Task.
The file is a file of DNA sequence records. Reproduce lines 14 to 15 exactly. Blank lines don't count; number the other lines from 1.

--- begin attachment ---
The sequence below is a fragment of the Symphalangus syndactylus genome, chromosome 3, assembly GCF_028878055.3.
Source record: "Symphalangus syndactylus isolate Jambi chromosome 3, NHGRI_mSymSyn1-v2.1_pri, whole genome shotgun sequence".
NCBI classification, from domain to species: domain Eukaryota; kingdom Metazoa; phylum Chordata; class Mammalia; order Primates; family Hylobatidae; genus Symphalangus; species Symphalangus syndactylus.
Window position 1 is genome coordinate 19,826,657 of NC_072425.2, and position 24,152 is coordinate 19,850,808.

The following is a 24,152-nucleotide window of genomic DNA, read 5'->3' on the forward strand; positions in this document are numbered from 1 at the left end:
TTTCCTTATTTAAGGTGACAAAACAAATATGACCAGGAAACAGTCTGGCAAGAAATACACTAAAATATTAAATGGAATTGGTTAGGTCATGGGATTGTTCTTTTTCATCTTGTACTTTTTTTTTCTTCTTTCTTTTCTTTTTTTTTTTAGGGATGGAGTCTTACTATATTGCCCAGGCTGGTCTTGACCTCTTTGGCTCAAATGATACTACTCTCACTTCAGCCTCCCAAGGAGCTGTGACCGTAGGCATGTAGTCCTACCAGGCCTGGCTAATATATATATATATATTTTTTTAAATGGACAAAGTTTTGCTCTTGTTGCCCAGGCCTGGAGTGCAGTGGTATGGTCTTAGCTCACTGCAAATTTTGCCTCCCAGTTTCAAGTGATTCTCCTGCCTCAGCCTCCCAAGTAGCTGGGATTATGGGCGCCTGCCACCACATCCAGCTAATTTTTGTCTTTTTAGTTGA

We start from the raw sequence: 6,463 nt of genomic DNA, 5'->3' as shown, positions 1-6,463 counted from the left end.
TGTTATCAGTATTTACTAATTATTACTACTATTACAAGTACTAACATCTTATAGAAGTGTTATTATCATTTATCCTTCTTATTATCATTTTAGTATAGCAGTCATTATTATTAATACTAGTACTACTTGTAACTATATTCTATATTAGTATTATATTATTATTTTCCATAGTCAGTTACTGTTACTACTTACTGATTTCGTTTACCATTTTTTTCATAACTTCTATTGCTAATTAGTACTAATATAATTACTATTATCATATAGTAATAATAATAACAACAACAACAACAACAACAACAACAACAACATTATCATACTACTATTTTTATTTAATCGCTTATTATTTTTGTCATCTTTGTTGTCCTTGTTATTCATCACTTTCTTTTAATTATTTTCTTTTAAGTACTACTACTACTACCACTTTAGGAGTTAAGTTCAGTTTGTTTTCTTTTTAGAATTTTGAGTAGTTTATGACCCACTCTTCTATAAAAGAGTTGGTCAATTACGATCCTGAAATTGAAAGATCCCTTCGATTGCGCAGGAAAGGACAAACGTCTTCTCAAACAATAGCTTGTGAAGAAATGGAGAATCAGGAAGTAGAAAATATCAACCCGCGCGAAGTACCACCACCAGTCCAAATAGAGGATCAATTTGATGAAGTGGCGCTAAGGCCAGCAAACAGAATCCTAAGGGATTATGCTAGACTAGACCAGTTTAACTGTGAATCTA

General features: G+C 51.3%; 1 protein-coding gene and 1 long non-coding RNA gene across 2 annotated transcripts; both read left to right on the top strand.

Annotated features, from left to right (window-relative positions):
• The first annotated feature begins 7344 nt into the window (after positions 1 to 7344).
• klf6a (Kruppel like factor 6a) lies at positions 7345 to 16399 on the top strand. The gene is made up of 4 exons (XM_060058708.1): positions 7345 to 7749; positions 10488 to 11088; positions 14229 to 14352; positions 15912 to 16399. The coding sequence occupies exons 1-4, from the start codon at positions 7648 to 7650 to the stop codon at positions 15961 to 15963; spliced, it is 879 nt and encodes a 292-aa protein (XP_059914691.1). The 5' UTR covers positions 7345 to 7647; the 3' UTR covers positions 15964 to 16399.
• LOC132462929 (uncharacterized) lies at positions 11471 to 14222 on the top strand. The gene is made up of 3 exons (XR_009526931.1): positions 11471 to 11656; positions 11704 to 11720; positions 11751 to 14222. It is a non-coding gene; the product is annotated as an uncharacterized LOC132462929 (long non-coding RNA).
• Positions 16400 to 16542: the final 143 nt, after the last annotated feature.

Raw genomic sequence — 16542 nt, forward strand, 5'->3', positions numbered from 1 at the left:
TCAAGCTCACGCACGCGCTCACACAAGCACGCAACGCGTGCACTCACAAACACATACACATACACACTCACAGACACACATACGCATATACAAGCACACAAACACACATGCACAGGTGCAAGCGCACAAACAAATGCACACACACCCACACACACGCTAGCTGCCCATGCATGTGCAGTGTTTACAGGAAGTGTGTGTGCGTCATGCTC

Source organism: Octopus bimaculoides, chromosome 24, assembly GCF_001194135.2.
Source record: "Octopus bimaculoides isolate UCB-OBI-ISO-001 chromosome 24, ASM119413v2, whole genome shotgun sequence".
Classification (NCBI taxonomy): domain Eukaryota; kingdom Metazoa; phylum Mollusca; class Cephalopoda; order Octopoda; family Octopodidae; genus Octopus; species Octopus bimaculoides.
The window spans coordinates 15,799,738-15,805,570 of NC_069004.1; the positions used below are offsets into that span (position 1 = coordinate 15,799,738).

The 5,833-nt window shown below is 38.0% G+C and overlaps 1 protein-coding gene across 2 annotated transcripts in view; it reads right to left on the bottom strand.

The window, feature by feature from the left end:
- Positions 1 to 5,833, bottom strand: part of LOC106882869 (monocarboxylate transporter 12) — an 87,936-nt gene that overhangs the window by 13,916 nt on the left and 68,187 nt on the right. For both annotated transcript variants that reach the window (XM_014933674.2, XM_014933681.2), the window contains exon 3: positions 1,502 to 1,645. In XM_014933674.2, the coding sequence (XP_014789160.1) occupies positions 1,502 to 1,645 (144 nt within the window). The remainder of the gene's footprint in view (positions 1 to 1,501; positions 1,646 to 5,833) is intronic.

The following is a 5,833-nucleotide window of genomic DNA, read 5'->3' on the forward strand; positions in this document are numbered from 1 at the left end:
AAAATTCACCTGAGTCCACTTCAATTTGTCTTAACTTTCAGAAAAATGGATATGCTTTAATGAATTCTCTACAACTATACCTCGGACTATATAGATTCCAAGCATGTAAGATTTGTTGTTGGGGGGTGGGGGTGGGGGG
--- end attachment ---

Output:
• Positions 16400 to 16542: the final 143 nt, after the last annotated feature.

Raw genomic sequence — 16542 nt, forward strand, 5'->3', positions numbered from 1 at the left: